…but I never got round to it.
Luckily James Surowiecki in New Yorker did it for me here.
It’s a great article, highly recommended, and I like the central idea of multiple selves, some more short-termist than others and we need to negotiate between them. Certainly that is how it works for me.
Smug moment: I think I am relatively good about working with long deadlines, about seeing a copy-edited manuscript for instance and thinking, right I need to do about 50 pages a day of this to get it back to the publishers when they need it, rather than leaving it all to do on the night before. Equally I know the sort of daily word count I’ll need to do in writing mode to get the next novel finished on time. Now, I am terrible at emailing and calling people, or doing my accounts etc when I need to, but I do think that I am good at managing my time in my professional life. (Not that I feel that professional as I work. It’s difficult to think of yourself as professional when you do your best work in a huge wooly cardigan, but there you go.) Or at least I did.
Less smug moment: I’ve realised over the last couple of days I am procrastinating about the work my next book. Part of me wants very much to start setting down the ideas I have and get on with really shaping them into a plot, but each day when I sit down with that in mind I find myself discovering some fascinating, relevant text via google books and thinking, ‘well I’ll just read this one, then I’ll start on the plot.’
In Surowiecki’s article he quotes the example of General George McClellan who missed key opportunities in the American Civil War because of his chronic dithering. To quote Suroweicki:
He was perpetually imploring Lincoln for new weapons, and, in the words of one observer, “he felt he never had enough troops, well enough trained or equipped.” Lack of confidence, sometimes alternating with unrealistic dreams of heroic success, often leads to procrastination, and many studies suggest that procrastinators are self-handicappers: rather than risk failure, they prefer to create conditions that make success impossible, a reflex that of course creates a vicious cycle. McClellan was also given to excessive planning, as if only the ideal battle plan were worth acting on. Procrastinators often succumb to this sort of perfectionism.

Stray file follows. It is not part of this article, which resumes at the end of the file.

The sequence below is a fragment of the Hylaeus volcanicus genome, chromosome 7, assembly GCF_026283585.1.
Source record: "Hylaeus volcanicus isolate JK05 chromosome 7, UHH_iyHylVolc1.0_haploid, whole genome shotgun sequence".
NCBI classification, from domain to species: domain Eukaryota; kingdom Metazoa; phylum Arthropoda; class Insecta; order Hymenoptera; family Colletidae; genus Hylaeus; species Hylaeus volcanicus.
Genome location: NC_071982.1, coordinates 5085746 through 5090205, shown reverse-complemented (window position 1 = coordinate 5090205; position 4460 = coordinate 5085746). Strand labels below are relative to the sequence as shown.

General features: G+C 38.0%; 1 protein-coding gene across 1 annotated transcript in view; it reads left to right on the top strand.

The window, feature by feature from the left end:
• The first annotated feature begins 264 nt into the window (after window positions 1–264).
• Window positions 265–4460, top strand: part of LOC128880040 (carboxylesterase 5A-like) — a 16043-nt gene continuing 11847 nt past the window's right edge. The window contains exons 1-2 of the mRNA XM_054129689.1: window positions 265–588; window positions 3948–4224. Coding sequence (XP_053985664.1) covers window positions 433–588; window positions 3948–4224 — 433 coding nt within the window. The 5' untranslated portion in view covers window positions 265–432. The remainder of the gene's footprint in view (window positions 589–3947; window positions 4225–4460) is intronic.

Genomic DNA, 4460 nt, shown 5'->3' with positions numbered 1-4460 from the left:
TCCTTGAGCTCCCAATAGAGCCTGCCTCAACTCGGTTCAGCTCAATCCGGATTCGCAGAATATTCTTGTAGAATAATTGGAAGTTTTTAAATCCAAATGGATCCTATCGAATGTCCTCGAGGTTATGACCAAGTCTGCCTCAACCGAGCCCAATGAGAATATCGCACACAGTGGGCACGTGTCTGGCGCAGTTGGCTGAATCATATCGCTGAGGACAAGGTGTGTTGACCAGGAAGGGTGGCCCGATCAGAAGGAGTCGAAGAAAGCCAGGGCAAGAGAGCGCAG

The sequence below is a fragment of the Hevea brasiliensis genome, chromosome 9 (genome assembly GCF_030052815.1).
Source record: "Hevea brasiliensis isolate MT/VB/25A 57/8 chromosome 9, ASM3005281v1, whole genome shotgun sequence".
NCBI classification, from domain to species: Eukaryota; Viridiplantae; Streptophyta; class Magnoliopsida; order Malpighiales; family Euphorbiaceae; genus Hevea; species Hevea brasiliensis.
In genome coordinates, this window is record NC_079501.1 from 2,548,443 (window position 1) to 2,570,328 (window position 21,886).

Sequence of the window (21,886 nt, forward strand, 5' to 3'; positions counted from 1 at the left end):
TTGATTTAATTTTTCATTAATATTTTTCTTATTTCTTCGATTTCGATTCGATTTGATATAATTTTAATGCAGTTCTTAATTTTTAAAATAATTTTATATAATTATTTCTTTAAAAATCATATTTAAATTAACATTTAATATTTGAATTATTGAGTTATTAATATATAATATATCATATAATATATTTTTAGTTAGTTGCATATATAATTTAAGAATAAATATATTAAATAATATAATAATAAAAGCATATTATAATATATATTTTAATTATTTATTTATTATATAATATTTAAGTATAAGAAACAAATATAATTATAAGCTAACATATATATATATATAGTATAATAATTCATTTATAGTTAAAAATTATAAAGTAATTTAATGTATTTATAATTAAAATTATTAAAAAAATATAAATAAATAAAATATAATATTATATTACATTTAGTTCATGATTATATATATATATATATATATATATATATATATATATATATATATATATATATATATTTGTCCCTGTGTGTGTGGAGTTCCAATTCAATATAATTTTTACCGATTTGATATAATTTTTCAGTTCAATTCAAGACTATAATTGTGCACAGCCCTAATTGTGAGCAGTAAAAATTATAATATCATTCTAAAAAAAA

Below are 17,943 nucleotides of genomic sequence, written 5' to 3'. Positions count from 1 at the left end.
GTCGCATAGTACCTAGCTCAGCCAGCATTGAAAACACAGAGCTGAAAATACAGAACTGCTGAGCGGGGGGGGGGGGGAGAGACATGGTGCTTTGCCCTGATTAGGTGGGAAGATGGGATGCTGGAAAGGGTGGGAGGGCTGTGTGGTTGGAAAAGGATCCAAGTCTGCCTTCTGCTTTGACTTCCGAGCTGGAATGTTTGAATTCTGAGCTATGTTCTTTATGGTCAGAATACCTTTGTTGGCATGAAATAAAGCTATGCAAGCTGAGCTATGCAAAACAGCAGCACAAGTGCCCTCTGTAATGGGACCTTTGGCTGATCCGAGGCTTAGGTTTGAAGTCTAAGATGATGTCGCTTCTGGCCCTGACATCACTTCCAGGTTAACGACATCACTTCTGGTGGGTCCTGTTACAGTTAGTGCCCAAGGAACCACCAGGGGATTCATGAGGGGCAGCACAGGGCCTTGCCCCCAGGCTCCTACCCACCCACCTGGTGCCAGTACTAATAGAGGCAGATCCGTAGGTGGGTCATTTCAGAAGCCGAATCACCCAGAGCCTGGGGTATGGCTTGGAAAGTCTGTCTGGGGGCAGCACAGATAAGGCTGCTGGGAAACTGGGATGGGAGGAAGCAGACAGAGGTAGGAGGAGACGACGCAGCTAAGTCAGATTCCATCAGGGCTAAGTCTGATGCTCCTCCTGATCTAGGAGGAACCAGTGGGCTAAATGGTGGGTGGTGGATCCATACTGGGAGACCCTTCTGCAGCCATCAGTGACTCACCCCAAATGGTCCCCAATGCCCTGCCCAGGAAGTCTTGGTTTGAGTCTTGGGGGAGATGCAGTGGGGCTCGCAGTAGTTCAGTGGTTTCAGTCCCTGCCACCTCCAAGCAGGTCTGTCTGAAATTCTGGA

That about sums it up. Ok, I’m not looking for more troops but while the plot is in my head rather than on paper, it is perfect. I know once I start looking at it in detail I’m going to find all the usual holes and problems, so I don’t want to. Also, I keep thinking I’m going to find some other bit of information, some fragment or anecdote on the next page of the next book that will open a door for me and make my next novel brilliant. So, I work my six hours or so a day on pure, open-ended research, most of which I’ll never make use of, and have only just realised to what degree that is procrastinating like the best of them.
What I obviously need to do is set down the skeleton of the plot so my research can become much more focussed and I can use the time I have as effectively as possible. Which I definitely will do… tomorrow.